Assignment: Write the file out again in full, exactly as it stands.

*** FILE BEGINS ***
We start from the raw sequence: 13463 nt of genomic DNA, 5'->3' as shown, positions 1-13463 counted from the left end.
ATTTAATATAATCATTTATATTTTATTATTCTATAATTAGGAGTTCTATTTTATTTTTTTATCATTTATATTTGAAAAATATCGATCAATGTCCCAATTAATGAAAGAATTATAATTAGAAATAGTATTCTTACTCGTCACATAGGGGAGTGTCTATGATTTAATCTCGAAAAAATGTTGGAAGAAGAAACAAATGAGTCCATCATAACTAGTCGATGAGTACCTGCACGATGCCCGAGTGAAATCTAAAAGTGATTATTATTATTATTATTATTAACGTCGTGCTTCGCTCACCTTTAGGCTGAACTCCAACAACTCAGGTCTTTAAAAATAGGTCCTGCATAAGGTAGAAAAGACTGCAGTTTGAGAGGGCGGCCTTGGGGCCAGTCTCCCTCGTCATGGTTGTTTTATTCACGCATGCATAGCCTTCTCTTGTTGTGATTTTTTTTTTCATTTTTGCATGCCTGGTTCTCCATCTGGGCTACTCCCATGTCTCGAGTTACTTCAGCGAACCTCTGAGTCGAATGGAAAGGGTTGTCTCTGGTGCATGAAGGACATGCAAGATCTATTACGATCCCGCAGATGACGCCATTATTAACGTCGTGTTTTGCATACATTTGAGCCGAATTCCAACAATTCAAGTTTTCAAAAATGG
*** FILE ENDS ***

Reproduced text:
We start from the raw sequence: 13463 nt of genomic DNA, 5'->3' as shown, positions 1-13463 counted from the left end.
ATTTAATATAATCATTTATATTTTATTATTCTATAATTAGGAGTTCTATTTTATTTTTTTATCATTTATATTTGAAAAATATCGATCAATGTCCCAATTAATGAAAGAATTATAATTAGAAATAGTATTCTTACTCGTCACATAGGGGAGTGTCTATGATTTAATCTCGAAAAAATGTTGGAAGAAGAAACAAATGAGTCCATCATAACTAGTCGATGAGTACCTGCACGATGCCCGAGTGAAATCTAAAAGTGATTATTATTATTATTATTATTAACGTCGTGCTTCGCTCACCTTTAGGCTGAACTCCAACAACTCAGGTCTTTAAAAATAGGTCCTGCATAAGGTAGAAAAGACTGCAGTTTGAGAGGGCGGCCTTGGGGCCAGTCTCCCTCGTCATGGTTGTTTTATTCACGCATGCATAGCCTTCTCTTGTTGTGATTTTTTTTTTCATTTTTGCATGCCTGGTTCTCCATCTGGGCTACTCCCATGTCTCGAGTTACTTCAGCGAACCTCTGAGTCGAATGGAAAGGGTTGTCTCTGGTGCATGAAGGACATGCAAGATCTATTACGATCCCGCAGATGACGCCATTATTAACGTCGTGTTTTGCATACATTTGAGCCGAATTCCAACAATTCAAGTTTTCAAAAATGG